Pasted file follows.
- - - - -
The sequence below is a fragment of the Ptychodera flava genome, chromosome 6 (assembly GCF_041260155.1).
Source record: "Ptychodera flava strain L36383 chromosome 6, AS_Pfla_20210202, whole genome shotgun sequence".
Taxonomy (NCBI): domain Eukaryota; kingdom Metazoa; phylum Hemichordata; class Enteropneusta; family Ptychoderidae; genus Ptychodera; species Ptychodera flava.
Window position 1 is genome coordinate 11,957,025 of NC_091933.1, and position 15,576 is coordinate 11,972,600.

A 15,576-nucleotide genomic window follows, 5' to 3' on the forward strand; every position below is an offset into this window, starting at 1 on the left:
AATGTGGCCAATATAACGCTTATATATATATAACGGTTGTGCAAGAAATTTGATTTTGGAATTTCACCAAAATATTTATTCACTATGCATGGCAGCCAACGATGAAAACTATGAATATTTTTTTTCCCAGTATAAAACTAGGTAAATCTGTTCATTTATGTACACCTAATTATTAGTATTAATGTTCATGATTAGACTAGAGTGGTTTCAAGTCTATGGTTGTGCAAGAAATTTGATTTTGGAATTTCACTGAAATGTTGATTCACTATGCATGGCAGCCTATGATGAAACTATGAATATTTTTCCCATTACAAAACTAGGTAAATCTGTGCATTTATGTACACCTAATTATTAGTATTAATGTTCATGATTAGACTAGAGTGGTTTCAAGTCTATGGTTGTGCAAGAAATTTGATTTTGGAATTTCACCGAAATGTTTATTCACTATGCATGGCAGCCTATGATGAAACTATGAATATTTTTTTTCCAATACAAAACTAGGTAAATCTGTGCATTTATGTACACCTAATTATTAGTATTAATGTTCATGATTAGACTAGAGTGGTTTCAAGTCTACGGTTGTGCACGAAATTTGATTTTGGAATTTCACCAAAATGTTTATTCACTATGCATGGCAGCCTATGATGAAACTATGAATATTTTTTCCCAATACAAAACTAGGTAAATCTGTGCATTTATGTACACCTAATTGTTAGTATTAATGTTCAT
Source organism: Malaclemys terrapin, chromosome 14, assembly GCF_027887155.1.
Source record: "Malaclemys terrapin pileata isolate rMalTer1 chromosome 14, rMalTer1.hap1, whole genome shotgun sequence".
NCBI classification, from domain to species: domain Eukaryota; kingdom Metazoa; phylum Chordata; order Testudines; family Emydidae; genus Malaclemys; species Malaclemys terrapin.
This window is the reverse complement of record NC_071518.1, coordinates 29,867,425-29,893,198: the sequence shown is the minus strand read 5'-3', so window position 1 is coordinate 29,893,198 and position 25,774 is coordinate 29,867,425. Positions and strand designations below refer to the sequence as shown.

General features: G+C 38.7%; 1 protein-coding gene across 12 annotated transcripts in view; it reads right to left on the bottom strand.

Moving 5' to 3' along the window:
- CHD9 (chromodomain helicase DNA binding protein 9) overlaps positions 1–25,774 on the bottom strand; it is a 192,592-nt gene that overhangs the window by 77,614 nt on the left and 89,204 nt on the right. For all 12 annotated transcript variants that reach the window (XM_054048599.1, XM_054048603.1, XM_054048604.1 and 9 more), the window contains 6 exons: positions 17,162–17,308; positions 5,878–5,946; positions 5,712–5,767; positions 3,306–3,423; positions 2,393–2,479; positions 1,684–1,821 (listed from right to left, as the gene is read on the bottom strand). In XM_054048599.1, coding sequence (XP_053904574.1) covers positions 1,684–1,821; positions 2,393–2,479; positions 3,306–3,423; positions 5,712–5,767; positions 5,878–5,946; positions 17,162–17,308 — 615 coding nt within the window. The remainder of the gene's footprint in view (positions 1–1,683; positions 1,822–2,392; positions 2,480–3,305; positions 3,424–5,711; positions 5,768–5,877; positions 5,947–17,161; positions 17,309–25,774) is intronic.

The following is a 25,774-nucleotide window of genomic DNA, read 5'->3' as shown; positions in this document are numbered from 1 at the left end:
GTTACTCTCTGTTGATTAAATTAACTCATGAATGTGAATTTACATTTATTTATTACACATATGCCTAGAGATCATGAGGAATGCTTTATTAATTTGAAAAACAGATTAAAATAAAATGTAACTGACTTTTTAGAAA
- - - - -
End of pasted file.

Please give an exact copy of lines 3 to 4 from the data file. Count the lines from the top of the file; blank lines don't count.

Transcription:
Taxonomy (NCBI): domain Eukaryota; kingdom Metazoa; phylum Hemichordata; class Enteropneusta; family Ptychoderidae; genus Ptychodera; species Ptychodera flava.
Window position 1 is genome coordinate 11,957,025 of NC_091933.1, and position 15,576 is coordinate 11,972,600.